Saturday, March 22, 2014

Govt. Class: No Homework

I neglected to give you an assignment until now, so I'm not going to give you one.  However, you will have a test on Thursday relating to political parties, elections, and taxation (which we'll study this week), so you can start studying now.

Saturday, March 15, 2014

Govt. Homework: Political Parties

Explore the websites for the two major political parties.  In particular, visit the sections describing the political views of each party.
Democrats: To find views, check the "Issues" menu on the top of the page.
Republicans: To find views, click "Our Party," then "2012 Republican Platform."

In three well-written paragraphs, write what you learned about the two political parties by visiting the sites.  Compare the parties' views on one or two political issues that are important to you.  Include your reactions to visiting both sites.

Friday, March 7, 2014

Homework on Scenes of a Crime

For my government students, here are the questions to consider:
  • What techniques or strategies do police use when questioning suspects?  Why?
  • Can these techniques or strategies lead to false confessions?  How?
  • Are these techniques or strategies justified?  Should police use them?
  • Were they justified in the case of Adrian Thomas?  
Here is a link to the Scenes of a Crime documentary film.  To see the whole thing, you need to pay $4.99.  Sorry.

Tuesday, March 4, 2014

99 Problems and the Fourth Amendment

In relation to our discussion of the Fourth Amendment, here's a summary of legal analysis of "99 Problems" by Jay-Z.

Jay-Z's lyrics: And I Heard "Son do you know what I'm stopping you for?"/"Cause I'm young and I'm black and my hat's real low?/Do I look like a mind reader sir, I don't know/Am I under arrest or should I guess some mo?"

Analysis by Prof. Caleb Mason: A great question, and an important one for any future suppression claim. As new lawyers learn (to their dismay), there is no constitutional problem with arresting someone for a traffic violation, no matter how minor. And if you are arrested for a traffic violation, your car can be impounded and then searched to inventory its contents, without a warrant and without any level of suspicion that the car contains contraband. Your person, clothing, and bags can also be searched with no required quantum of suspicion. On the other hand, if you are not under arrest, the police need probable cause to search the car. So if the cop tells you you're not under arrest, and then proceeds to search the car, you will be able to suppress any contraband if you can show that there was no probable cause for the search. Here again, documentation will be important.

Monday, March 3, 2014

"Free exercise of religion" question: Should a beard be permitted for a Muslim prisoner?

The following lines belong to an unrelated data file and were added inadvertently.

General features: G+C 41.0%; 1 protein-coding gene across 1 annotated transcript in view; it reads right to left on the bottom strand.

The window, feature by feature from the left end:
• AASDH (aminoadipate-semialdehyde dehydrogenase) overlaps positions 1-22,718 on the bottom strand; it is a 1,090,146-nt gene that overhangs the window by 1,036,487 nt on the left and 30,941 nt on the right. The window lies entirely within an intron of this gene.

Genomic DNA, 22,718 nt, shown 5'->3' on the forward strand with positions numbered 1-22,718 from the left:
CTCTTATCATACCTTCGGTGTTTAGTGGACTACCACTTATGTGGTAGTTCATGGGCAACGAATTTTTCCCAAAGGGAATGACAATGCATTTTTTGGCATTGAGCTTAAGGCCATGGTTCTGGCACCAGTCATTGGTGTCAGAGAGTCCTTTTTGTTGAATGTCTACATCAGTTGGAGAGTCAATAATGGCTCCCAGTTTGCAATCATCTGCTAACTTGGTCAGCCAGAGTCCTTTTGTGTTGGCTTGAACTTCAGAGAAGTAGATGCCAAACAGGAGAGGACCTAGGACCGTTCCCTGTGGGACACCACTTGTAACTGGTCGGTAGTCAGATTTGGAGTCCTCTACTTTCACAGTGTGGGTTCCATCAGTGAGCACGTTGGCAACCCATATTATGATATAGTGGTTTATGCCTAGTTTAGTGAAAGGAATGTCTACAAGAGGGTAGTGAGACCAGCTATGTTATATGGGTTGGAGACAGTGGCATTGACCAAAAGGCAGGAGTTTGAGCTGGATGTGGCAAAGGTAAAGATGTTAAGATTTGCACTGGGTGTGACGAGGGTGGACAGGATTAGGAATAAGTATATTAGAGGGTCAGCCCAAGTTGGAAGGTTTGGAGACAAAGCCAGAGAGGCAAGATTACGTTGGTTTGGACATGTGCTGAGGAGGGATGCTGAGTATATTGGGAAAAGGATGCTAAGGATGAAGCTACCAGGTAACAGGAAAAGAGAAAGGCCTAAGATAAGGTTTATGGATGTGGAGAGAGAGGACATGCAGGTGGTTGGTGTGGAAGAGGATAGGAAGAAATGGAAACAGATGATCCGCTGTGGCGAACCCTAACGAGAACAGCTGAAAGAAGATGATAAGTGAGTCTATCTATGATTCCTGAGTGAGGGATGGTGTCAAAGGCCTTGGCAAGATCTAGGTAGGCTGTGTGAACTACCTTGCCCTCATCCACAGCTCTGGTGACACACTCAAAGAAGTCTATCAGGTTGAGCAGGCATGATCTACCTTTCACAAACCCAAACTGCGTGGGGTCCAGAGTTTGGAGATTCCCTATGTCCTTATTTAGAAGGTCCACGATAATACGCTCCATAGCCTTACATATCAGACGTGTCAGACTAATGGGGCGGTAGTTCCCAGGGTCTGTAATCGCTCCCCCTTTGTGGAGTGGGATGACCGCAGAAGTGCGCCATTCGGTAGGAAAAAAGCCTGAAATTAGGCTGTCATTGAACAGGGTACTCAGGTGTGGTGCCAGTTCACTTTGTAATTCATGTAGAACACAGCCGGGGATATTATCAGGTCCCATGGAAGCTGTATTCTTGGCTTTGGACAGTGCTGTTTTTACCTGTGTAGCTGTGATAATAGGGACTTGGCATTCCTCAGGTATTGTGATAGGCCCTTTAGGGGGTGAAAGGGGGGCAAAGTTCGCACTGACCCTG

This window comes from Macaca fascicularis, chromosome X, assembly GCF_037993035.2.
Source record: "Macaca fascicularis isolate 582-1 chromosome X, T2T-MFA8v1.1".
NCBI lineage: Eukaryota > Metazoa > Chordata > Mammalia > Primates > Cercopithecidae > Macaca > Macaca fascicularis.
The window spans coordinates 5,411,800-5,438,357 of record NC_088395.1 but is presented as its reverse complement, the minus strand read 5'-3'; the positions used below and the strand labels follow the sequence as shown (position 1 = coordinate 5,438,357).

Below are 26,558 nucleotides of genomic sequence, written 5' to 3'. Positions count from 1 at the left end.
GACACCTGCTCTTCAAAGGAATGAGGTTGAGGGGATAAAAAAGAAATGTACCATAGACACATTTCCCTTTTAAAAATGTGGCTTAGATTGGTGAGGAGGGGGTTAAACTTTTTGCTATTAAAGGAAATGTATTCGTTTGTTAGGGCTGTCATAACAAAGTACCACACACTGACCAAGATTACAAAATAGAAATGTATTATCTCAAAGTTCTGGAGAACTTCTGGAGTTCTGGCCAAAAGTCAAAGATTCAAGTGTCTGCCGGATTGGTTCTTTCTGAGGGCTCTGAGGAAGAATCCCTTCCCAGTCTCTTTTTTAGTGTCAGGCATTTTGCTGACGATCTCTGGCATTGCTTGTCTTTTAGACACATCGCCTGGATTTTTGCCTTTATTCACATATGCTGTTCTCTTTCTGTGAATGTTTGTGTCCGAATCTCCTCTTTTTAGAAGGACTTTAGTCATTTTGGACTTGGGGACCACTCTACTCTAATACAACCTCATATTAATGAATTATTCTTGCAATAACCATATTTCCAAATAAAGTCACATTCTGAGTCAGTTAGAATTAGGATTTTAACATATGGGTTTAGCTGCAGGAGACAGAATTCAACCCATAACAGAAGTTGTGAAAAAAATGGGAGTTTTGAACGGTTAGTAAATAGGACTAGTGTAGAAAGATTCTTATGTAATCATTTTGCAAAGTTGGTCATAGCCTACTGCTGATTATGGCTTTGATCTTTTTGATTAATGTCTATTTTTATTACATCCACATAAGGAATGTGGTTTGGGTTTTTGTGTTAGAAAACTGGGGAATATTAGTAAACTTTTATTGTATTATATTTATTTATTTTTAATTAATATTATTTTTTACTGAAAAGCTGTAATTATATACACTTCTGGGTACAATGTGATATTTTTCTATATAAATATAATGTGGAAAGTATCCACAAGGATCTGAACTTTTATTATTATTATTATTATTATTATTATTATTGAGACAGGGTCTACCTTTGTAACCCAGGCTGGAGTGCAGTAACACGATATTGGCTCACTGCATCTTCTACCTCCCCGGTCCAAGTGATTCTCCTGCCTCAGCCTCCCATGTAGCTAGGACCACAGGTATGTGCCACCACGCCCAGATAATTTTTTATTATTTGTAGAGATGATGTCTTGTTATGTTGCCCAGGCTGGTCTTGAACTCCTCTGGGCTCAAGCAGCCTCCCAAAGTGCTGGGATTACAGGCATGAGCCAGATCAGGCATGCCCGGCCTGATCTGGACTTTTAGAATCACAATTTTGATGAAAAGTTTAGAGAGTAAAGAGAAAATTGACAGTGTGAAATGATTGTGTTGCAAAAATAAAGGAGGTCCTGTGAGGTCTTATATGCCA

On the same day that Aylin raised this question in class, the Supreme Court agreed to hear a case about it.

Without betraying my own views on this case, I will admit it's quite impressive that Mr. Holt conducted his own research and filed a handwritten petition to the Supreme Court from jail.

From the New York Times:
WASHINGTON — The Supreme Court on Monday agreed to decide whether prison officials in Arkansas may prohibit inmates from growing beards in accordance with their religious beliefs.
The policy was challenged by Gregory H. Holt, who is serving a life sentence for burglary and domestic battery. Mr. Holt said his Muslim faith required him to grow a beard.
The state’s policy allows trimmed mustaches, along with quarter-inch beards for those with dermatological problems. Prison officials said the ban on other facial hair was needed to promote “health and hygiene,” to minimize “opportunities for disguise” and to help prevent the concealment of contraband.
Mr. Holt sued under the Religious Land Use and Institutionalized Persons Act, a federal law that requires prison officials to show that policies that burden religious practices advance a compelling penological interest and use the least restrictive means to do so. The United States Court of Appeals for the Eighth Circuit, in St. Louis, ruled in June that the justifications offered by the officials satisfied that standard.
Mr. Holt filed a handwritten petition in September asking the justices to hear his case, Holt v. Hobbs, No. 13-6827, pointing out that other courts had struck down policies banning beards in prisons. In an interim order in November, the Supreme Court ordered that Mr. Holt be allowed to grow a half-inch beard.
In their response to Mr. Holt’s Supreme Court petition, prison officials told the justices that “homemade darts and other weapons” and “cellphone SIM cards” could be concealed in even half-inch beards. They added that they did not welcome the task of monitoring the lengths of inmates’ beards.
In a reply brief, Mr. Holt, now represented by Douglas Laycock, a law professor at the University of Virginia, said 39 state corrections systems and the federal system allow prisoners to wear beards. He added that the justifications for the policy were illogical as there were much easier places to hide contraband — shoes, say — than in a short beard.